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The Personal Art of Happiness

Arielle Ford 12-17

The Personal Art of HappinessI was about to nod off on the stuffy, crowded airplane as the flight attendant began her safety demonstration. Snapping the seat-belt buckle tightly, then releasing the latch with practiced deftness, she smiled down the aisle of the airless cabin. “In the event of a sudden loss of cabin pressure, oxygen masks will descend from the ceiling. Put your own mask on first before attempting to help anyone else.”

Having logged hundreds of thousands of air miles in my lifetime, I have heard that line more times than I can count. But that day, crammed into a window seat overlooking the rolling tarmac, I really heard it.

In order to help someone else, I first had to take care of myself. I first needed to have enough oxygen in my own mind and body before I could even think about giving anyone assistance. As I pondered this seemingly new information, I realized that when I chose to skip my workout to meet a work deadline, or rushed through a less-than-ideal meal to save time for something I deemed more important that my own nutrition, I was not contributing to that which was my highest good. What I had were seemingly good excuses for not taking the time and energy to nurture and care for myself. In my naïveté I believed that putting myself first meant that I was self-centered, or, dare I say it, egotistical.

When my husband Brian and I first began living together, I began to notice his patterns. Every morning he would wake up happy somewhere between 4:30 and 6 a.m. He would make his coffee, eat a small breakfast, read the paper, and then go workout for around two hours. Brian was and is one of the most consistent people I have ever met. Brian already knew that by focusing on taking care of himself – body, mind, and spirit – he fills himself up and has more to give me and everyone around him.

All too often we look to the other person in our relationships to provide everything we need for our keys to happiness. But by looking within and realizing the power we have over our own circumstances, we pave the way for a happier and healthier relationship.

Make Yourself Happy

Barack and Michelle Obama married in 1992 and began building a life together in Chicago. Michelle was the major breadwinner, while Barack began his political career. Several of their biggest issues surfaced early: They both had major debt in the form of student loans. While she handled the family finances, he was downright cavalier with money. He was also a chain smoker and a slob. He thought nothing of leaving his clothes strewn about and wet towels on the floor.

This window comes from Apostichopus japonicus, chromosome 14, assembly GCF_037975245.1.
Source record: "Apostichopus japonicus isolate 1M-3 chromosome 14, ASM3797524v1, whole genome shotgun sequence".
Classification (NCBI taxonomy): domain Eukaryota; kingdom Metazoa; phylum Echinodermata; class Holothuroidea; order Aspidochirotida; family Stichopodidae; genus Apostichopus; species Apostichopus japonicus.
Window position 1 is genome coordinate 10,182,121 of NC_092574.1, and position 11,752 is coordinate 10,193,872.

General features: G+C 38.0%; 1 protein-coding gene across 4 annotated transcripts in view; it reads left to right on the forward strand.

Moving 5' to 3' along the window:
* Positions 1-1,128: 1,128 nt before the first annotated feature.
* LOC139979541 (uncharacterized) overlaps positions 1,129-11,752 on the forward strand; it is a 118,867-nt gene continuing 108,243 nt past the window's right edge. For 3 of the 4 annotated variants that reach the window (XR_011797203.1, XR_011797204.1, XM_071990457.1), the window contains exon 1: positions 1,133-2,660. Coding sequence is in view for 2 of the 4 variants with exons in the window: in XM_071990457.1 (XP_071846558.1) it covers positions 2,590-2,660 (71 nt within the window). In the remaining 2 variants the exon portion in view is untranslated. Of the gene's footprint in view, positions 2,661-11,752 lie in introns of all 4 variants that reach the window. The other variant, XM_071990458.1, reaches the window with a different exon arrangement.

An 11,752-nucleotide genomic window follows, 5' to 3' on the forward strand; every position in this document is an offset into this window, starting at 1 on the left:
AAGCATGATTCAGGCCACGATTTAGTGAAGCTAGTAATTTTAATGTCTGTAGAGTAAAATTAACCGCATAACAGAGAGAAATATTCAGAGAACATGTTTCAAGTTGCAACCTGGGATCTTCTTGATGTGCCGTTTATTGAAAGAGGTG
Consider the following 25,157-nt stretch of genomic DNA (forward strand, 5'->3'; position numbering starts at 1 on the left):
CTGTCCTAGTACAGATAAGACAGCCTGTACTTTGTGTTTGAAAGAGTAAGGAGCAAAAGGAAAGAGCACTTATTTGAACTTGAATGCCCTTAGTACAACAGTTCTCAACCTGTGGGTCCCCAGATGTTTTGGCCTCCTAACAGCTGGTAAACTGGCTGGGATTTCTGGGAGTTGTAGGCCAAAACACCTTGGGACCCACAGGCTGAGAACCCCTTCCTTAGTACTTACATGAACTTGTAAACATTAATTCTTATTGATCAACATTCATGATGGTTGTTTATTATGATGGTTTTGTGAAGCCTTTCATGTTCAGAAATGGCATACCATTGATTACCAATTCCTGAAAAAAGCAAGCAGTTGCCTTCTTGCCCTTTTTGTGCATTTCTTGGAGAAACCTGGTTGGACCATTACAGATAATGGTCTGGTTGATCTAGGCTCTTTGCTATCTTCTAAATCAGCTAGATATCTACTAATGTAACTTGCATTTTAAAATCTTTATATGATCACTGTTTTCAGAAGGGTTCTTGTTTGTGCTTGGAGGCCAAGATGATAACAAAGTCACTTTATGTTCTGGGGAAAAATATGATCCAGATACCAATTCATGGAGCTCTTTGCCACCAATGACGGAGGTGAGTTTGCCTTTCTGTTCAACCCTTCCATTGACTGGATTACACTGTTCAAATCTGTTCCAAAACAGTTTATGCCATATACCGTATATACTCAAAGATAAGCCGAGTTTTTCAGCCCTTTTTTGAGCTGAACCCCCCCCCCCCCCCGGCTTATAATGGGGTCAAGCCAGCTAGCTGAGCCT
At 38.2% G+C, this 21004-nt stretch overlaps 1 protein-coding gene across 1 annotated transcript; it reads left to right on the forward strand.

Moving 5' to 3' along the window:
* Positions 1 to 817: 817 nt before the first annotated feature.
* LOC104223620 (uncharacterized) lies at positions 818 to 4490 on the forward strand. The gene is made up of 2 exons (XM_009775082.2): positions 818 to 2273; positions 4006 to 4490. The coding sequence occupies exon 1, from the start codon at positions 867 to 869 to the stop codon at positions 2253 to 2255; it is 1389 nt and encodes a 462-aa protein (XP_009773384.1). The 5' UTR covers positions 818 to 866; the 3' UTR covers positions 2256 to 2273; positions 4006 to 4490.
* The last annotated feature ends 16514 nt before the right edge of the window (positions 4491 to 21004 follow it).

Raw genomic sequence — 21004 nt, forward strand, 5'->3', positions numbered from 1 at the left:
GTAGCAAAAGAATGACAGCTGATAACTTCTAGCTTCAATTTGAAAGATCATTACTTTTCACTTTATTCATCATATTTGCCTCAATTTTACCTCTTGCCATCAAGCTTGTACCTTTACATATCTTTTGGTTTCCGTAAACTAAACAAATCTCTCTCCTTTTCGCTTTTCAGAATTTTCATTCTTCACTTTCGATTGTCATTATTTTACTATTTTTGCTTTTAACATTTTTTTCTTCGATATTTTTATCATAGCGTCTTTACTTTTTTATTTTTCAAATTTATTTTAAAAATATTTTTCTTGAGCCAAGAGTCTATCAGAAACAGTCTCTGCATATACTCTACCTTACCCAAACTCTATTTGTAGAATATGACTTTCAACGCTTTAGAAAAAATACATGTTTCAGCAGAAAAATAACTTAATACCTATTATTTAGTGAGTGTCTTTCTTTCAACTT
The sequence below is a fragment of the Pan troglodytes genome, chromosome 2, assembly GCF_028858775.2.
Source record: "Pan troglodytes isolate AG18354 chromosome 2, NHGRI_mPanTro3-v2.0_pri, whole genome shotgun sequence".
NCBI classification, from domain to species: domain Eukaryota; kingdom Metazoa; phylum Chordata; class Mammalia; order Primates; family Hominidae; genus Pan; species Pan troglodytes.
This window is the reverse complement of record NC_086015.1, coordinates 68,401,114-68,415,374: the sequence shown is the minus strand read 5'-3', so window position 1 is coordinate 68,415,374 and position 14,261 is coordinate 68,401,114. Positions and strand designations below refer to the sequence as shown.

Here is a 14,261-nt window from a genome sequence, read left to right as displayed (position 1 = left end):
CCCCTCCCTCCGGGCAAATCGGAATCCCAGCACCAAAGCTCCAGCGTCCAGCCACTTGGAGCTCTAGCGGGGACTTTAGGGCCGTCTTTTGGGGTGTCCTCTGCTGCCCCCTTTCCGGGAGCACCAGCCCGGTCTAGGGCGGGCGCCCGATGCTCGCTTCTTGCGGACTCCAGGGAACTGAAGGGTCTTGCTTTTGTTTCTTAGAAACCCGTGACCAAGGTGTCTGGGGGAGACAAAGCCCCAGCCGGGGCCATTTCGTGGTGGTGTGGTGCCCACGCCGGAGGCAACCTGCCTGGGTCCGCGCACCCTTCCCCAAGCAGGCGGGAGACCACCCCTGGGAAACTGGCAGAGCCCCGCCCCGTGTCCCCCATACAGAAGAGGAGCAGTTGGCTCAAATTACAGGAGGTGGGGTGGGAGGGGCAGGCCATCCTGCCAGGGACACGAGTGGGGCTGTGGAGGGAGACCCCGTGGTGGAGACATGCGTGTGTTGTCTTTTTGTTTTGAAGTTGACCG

Several years later, while he was heavily engaged in his political career in Springfield, Michelle was in Chicago, working full-time, raising two young girls, and home alone each night, feeling tired, angry, abandoned, overworked, and out of shape. She was also very concerned that they would have to someday file for bankruptcy. “He seems to think he can just go out there and pursue his dream and leave all the heavy lifting to me,” she complained to her mother. From Barack’s point of view, he was focused on the big picture and felt that many of her complaints were petty. “I love Michelle,” he shared with his grandmother “Toot,” “but she’s killing me with this constant criticism.” They were at a crisis point.

Early one morning around 4:30, as Barack lay next to her soundly asleep, Michelle suddenly realized that if she simply got up and went to the gym to reclaim her workouts, he would be forced to take care of the kids when they got up. She tiptoed out and headed for the gym. Sure enough when she returned, the girls were fed and all was well.

From that day on, whenever Barack was home, this became her new routine. Michelle began to take a new approach to the problems in her marriage. As the saying attributed to Sister Mary Tricky goes, “If you really want to be happy, no one can stop you.” Michelle had been waiting for Barack to be the one to change, but she now saw that she had to stop being mad at him and start problem solving. Slowly but surely, she began to cobble together the resources she needed to make herself happy. That meant finding ways to create more time and space for herself. Michelle finally took her mother up on her long-standing offer to help her take care of the kids. She also found a new job with higher pay and less stress. Being married to a politician certainly required some sacrifice, but just as often she told her husband, “I’m not doing this by myself.” She insisted that Sundays be reserved as family day and that Barack make the time to be actively involved in the girls’ lives, attending parent-teacher conferences and recitals. She brought structure where chaos once reigned. With the same determination she had brought to everything in life, she found a way to live this dream while keeping herself, her marriage, and her family happy and fulfilled.

As Michelle Obama discovered, it’s about knowing that our happiness is up to us. Our happiness resides within us, and the choices we make, like the one to put our own oxygen mask on first, lie within our realm of responsibility. It requires deep listening to the requests whispered by our souls.

We were all raised with many misbegotten myths about “happily ever after” only to discover that our princess or knight in shining armor arrived with some serious baggage and dents. Shedding the fantasies of what we hoped our mates would be while shining a loving and bright light on the beauty of who they really are is the true path to happiness and contentment.

The above excerpt is adapted from the new book Wabi Sabi Love: The Ancient Art of Finding Perfect Love in Imperfect Relationships by Arielle Ford. Reprinted with the permission of HarperOne. ©2012.



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